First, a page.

The other thing that is possible is to reduce the score to a chord chart.. just to get by in the meanwhile…But you may have to ask the director if that would be OK til you can play  the written score (somewhat) comfortably.
Cheers and good luck!

Thank you so much!!! Your information is really, really helpful. Since I have been given the piano conductor's score, the vocal melody is often written into my part. Now that I know I don't need to play it, I can cut the melody out and make the score a lot simpler for myself. ;D

Offline j_menz

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Re: Musical Theater accompanying
«Reply #3 on: June 22, 2015, 02:39:31 AM »
One additional thing. Check the score for musical lead ins - where what you play queues a singer to start. You need to do the melody here, and be solid on the rhythm otherwise chaos ensues (singers missing their queue or singers starting of at different tempi).
"What the world needs is more geniuses with humility. There are so few of us left" -- Oscar Levant

Offline andrewuk

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Re: Musical Theater accompanying
«Reply #4 on: June 22, 2015, 01:36:22 PM »
As someone who has done a lot of MT accompanying, I would say it's often not necessary, and sometimes positively undesirable, to double the vocal part, even if it's written in the piano part, as is often the case in collections of MT songs. If the singer knows the song, hearing their line on the piano won't be much help, and may be a hindrance if (as MT singers tend to do..) they vary the tune or rhythm. What matters most is to keep the bass and harmony going, and the rhythm of the accompaniment if that's important (e.g. "Tonight" from West Side Story has a syncopated pattern in the RH that complements the flowing vocal melody).  You need to keep going in tempo at all times (except if there are rits, etc, naturally, in which case try to be guided by the singer) - don't stop or pause to correct mistakes.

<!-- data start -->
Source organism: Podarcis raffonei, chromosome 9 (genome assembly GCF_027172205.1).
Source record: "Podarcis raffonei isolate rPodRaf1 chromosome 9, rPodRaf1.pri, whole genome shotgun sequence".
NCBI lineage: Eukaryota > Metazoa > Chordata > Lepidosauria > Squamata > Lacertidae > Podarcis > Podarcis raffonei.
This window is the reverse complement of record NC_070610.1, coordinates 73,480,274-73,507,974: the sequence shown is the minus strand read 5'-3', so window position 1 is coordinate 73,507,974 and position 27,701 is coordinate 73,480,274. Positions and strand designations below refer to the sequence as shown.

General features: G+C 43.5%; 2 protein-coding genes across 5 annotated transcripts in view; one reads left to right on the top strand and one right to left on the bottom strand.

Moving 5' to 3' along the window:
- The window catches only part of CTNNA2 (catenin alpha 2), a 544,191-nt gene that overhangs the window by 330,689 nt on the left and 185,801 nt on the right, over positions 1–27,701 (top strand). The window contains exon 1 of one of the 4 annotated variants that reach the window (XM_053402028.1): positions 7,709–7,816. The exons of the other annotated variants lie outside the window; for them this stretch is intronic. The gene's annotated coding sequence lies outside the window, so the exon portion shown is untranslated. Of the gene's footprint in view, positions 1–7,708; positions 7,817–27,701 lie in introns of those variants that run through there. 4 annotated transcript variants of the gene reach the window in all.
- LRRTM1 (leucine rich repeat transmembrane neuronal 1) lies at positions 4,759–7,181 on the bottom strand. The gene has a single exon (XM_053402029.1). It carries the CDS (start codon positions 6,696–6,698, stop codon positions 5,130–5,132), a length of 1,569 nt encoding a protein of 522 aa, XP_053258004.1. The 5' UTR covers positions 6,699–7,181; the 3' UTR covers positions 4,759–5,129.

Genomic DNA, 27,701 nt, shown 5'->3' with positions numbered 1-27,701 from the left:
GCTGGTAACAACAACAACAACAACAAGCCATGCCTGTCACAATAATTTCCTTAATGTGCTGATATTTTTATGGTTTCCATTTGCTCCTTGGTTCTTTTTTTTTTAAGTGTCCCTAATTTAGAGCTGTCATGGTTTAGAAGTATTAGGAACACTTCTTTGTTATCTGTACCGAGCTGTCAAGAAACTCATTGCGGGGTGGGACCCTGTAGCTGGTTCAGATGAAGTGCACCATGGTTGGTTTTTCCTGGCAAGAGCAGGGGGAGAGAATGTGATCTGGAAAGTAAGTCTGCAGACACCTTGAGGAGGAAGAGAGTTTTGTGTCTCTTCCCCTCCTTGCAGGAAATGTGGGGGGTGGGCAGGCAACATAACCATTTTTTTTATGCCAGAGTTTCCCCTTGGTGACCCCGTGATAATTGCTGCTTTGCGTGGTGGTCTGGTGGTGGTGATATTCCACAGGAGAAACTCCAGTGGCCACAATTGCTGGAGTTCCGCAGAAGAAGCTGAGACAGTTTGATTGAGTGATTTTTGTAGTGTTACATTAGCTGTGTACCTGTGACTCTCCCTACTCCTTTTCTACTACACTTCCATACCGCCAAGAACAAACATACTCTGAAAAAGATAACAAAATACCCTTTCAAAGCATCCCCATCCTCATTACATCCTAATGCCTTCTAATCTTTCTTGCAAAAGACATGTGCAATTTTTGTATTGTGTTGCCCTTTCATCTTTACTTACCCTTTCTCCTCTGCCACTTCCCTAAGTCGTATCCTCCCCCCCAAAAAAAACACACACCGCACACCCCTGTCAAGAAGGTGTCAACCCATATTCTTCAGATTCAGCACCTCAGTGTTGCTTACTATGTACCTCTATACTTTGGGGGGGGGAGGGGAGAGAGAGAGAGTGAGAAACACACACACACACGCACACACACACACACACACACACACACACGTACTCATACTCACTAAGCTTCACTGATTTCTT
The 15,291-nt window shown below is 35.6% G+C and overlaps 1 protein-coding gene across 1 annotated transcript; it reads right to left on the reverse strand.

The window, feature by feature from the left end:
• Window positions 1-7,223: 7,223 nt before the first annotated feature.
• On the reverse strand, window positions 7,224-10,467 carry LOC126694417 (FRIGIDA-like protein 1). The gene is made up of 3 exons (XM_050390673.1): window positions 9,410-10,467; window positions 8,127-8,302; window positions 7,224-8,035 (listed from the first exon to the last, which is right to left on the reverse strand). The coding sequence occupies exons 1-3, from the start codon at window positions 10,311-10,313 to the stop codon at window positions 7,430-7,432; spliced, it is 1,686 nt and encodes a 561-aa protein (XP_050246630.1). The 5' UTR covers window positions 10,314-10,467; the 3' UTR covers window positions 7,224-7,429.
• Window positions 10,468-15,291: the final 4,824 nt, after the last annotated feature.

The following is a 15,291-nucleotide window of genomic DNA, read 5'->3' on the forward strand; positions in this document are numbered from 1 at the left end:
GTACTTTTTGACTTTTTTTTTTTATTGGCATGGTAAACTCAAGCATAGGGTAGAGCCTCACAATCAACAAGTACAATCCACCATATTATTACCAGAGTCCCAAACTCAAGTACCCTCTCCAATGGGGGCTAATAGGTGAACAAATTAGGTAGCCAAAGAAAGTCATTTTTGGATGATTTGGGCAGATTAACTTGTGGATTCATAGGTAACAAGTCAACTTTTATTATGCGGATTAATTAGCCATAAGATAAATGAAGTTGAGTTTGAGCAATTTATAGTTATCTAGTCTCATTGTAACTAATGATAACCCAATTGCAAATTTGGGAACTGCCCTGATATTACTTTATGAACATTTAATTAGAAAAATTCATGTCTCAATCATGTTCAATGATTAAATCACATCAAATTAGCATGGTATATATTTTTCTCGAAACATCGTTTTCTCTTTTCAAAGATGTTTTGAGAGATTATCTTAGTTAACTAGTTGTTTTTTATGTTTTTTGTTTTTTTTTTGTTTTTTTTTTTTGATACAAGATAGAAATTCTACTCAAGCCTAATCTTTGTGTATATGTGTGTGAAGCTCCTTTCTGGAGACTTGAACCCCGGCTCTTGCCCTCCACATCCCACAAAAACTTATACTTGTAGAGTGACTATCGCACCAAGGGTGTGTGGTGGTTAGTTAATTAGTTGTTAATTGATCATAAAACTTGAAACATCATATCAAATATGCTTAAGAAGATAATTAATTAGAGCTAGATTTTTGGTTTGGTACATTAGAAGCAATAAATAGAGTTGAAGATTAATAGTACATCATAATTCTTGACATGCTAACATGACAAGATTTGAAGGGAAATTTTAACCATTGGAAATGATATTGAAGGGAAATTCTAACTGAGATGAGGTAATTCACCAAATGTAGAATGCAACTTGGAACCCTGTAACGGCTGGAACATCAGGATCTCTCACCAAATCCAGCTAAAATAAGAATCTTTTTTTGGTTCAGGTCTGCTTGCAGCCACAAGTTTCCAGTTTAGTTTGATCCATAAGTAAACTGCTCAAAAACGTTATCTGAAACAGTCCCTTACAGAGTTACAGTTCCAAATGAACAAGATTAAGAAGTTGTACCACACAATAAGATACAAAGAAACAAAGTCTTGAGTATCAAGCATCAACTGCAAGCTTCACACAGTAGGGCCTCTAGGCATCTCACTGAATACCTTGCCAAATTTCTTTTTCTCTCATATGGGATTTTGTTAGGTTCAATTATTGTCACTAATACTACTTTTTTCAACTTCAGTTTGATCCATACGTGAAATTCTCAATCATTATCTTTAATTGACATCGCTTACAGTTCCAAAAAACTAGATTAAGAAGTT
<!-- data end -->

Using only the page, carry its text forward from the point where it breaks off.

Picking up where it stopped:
Of course, it depends on the singer: if you're accompanying children or inexperienced adults they may need the help of the vocal part from the piano - as you get more experienced you will learn to recognise what sort of support a singer needs, and how to provide it.

Whether you have to play the whole song or just snippets depends on the length of the song, and the MD's (and others') preference, but I think you should be prepared to play all of it, just in case.   Make sure you can deal with any tricky page turns and repeats.  (There should be a special place in hell for people who bring illegible, unmanageable, badly-stapled copies to audutions.)

Good luck!

Offline dcstudio

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Re: Musical Theater accompanying
«Reply #5 on: June 23, 2015, 03:44:31 PM »